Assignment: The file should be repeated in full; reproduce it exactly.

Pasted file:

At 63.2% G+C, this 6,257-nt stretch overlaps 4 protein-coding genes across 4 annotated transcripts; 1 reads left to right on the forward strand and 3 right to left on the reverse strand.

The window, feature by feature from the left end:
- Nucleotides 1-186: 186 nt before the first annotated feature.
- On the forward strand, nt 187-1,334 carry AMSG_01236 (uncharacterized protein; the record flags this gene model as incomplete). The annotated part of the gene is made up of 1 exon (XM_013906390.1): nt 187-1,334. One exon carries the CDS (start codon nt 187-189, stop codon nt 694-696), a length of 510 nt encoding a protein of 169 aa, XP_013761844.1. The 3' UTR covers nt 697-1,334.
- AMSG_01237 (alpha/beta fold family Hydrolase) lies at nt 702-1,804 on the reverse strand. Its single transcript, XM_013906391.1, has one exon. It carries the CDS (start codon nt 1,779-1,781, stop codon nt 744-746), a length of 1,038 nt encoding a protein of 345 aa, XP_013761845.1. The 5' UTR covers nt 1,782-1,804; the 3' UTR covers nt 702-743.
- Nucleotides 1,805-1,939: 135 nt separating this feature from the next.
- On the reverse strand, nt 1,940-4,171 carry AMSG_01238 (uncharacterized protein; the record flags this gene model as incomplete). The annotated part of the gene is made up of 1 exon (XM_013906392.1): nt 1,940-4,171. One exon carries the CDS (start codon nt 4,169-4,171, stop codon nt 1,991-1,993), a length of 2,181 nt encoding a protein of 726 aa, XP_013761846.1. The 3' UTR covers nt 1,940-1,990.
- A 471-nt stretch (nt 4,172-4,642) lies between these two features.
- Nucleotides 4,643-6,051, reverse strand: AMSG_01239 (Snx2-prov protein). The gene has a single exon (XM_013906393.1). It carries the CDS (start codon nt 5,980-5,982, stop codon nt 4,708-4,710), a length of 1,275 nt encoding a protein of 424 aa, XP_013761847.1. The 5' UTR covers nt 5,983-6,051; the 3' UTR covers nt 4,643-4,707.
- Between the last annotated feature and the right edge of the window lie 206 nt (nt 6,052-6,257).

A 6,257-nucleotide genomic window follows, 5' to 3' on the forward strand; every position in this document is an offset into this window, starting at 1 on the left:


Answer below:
At 63.2% G+C, this 6,257-nt stretch overlaps 4 protein-coding genes across 4 annotated transcripts; 1 reads left to right on the forward strand and 3 right to left on the reverse strand.

The window, feature by feature from the left end:
- Nucleotides 1-186: 186 nt before the first annotated feature.
- On the forward strand, nt 187-1,334 carry AMSG_01236 (uncharacterized protein; the record flags this gene model as incomplete). The annotated part of the gene is made up of 1 exon (XM_013906390.1): nt 187-1,334. One exon carries the CDS (start codon nt 187-189, stop codon nt 694-696), a length of 510 nt encoding a protein of 169 aa, XP_013761844.1. The 3' UTR covers nt 697-1,334.
- AMSG_01237 (alpha/beta fold family Hydrolase) lies at nt 702-1,804 on the reverse strand. Its single transcript, XM_013906391.1, has one exon. It carries the CDS (start codon nt 1,779-1,781, stop codon nt 744-746), a length of 1,038 nt encoding a protein of 345 aa, XP_013761845.1. The 5' UTR covers nt 1,782-1,804; the 3' UTR covers nt 702-743.
- Nucleotides 1,805-1,939: 135 nt separating this feature from the next.
- On the reverse strand, nt 1,940-4,171 carry AMSG_01238 (uncharacterized protein; the record flags this gene model as incomplete). The annotated part of the gene is made up of 1 exon (XM_013906392.1): nt 1,940-4,171. One exon carries the CDS (start codon nt 4,169-4,171, stop codon nt 1,991-1,993), a length of 2,181 nt encoding a protein of 726 aa, XP_013761846.1. The 3' UTR covers nt 1,940-1,990.
- A 471-nt stretch (nt 4,172-4,642) lies between these two features.
- Nucleotides 4,643-6,051, reverse strand: AMSG_01239 (Snx2-prov protein). The gene has a single exon (XM_013906393.1). It carries the CDS (start codon nt 5,980-5,982, stop codon nt 4,708-4,710), a length of 1,275 nt encoding a protein of 424 aa, XP_013761847.1. The 5' UTR covers nt 5,983-6,051; the 3' UTR covers nt 4,643-4,707.
- Between the last annotated feature and the right edge of the window lie 206 nt (nt 6,052-6,257).

A 6,257-nucleotide genomic window follows, 5' to 3' on the forward strand; every position in this document is an offset into this window, starting at 1 on the left: